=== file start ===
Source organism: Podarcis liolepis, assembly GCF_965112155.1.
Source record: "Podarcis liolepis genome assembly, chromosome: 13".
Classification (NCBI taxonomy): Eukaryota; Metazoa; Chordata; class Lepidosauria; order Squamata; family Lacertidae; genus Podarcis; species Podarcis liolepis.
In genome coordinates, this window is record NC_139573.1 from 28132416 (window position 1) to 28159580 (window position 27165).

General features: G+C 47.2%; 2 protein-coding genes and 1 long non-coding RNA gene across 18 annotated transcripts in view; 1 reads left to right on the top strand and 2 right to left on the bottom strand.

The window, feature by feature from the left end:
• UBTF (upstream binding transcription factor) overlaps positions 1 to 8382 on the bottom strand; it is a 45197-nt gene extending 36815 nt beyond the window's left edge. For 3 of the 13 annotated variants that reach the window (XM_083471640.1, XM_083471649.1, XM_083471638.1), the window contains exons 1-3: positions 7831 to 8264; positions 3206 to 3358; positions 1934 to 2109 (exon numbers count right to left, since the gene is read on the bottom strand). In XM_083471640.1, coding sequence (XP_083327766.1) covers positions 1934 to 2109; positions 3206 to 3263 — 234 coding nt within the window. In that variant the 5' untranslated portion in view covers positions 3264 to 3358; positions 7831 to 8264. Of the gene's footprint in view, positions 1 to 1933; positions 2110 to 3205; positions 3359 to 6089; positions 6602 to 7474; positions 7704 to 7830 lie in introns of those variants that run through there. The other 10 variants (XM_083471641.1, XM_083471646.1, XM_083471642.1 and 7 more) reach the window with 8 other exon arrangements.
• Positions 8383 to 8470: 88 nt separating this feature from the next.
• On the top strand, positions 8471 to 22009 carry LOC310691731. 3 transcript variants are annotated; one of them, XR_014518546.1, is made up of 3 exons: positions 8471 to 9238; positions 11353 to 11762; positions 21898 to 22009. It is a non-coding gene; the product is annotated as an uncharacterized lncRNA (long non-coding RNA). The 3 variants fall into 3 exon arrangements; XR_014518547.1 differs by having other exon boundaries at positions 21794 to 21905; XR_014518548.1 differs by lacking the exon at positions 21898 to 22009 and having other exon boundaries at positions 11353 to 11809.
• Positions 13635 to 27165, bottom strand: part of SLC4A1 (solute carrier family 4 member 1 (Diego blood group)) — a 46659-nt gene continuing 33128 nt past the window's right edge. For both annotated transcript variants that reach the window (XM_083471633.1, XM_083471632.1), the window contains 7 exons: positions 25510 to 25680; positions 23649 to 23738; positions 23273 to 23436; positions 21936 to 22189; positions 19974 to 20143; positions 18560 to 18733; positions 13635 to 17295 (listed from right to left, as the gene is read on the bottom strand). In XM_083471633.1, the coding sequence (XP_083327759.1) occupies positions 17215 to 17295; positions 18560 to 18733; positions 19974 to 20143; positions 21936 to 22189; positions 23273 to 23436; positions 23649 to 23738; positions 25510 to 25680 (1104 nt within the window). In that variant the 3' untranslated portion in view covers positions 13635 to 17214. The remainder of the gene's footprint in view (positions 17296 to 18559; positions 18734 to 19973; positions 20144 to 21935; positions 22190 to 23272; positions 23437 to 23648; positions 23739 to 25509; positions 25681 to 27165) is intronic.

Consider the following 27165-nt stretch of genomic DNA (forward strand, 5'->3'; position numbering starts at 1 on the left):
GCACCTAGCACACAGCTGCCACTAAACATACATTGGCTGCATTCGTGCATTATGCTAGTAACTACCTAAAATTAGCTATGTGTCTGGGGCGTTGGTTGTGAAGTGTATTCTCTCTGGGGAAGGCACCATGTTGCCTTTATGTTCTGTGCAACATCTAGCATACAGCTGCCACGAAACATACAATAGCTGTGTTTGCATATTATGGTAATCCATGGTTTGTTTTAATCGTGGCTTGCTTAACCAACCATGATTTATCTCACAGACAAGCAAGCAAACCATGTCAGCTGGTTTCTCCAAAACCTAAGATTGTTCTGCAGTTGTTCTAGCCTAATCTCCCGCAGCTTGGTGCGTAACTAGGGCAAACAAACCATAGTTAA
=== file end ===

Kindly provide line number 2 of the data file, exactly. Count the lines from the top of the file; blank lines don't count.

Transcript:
Source record: "Podarcis liolepis genome assembly, chromosome: 13".